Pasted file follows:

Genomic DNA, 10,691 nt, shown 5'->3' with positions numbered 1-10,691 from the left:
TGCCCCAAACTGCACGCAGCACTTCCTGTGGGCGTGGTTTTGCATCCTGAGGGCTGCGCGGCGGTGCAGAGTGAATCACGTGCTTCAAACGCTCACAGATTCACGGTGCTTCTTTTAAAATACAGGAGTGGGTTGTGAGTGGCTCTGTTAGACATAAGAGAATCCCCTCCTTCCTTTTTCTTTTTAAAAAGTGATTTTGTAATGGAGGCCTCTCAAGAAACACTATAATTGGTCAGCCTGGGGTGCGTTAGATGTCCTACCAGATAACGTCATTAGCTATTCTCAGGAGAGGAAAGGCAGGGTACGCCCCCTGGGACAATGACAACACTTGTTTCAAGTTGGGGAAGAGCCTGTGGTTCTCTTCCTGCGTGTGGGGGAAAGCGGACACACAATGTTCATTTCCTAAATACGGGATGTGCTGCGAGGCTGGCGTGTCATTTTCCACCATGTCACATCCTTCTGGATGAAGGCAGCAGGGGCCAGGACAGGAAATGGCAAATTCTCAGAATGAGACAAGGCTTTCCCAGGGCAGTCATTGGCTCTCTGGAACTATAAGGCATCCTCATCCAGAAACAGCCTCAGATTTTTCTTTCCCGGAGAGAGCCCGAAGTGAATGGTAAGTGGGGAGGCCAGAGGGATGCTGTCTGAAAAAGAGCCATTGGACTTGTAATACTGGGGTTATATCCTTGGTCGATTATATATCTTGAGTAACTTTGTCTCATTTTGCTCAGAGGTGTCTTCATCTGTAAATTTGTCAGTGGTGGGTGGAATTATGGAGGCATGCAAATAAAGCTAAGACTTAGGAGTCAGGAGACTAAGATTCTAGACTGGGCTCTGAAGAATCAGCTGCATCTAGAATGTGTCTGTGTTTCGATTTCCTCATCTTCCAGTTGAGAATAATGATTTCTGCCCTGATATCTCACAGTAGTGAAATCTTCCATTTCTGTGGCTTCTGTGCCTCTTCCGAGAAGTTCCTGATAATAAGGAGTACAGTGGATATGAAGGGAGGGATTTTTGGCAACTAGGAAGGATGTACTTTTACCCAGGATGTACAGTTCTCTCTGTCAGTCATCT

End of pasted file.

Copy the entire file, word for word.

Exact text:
Genomic DNA, 10,691 nt, shown 5'->3' with positions numbered 1-10,691 from the left:
TGCCCCAAACTGCACGCAGCACTTCCTGTGGGCGTGGTTTTGCATCCTGAGGGCTGCGCGGCGGTGCAGAGTGAATCACGTGCTTCAAACGCTCACAGATTCACGGTGCTTCTTTTAAAATACAGGAGTGGGTTGTGAGTGGCTCTGTTAGACATAAGAGAATCCCCTCCTTCCTTTTTCTTTTTAAAAAGTGATTTTGTAATGGAGGCCTCTCAAGAAACACTATAATTGGTCAGCCTGGGGTGCGTTAGATGTCCTACCAGATAACGTCATTAGCTATTCTCAGGAGAGGAAAGGCAGGGTACGCCCCCTGGGACAATGACAACACTTGTTTCAAGTTGGGGAAGAGCCTGTGGTTCTCTTCCTGCGTGTGGGGGAAAGCGGACACACAATGTTCATTTCCTAAATACGGGATGTGCTGCGAGGCTGGCGTGTCATTTTCCACCATGTCACATCCTTCTGGATGAAGGCAGCAGGGGCCAGGACAGGAAATGGCAAATTCTCAGAATGAGACAAGGCTTTCCCAGGGCAGTCATTGGCTCTCTGGAACTATAAGGCATCCTCATCCAGAAACAGCCTCAGATTTTTCTTTCCCGGAGAGAGCCCGAAGTGAATGGTAAGTGGGGAGGCCAGAGGGATGCTGTCTGAAAAAGAGCCATTGGACTTGTAATACTGGGGTTATATCCTTGGTCGATTATATATCTTGAGTAACTTTGTCTCATTTTGCTCAGAGGTGTCTTCATCTGTAAATTTGTCAGTGGTGGGTGGAATTATGGAGGCATGCAAATAAAGCTAAGACTTAGGAGTCAGGAGACTAAGATTCTAGACTGGGCTCTGAAGAATCAGCTGCATCTAGAATGTGTCTGTGTTTCGATTTCCTCATCTTCCAGTTGAGAATAATGATTTCTGCCCTGATATCTCACAGTAGTGAAATCTTCCATTTCTGTGGCTTCTGTGCCTCTTCCGAGAAGTTCCTGATAATAAGGAGTACAGTGGATATGAAGGGAGGGATTTTTGGCAACTAGGAAGGATGTACTTTTACCCAGGATGTACAGTTCTCTCTGTCAGTCATCT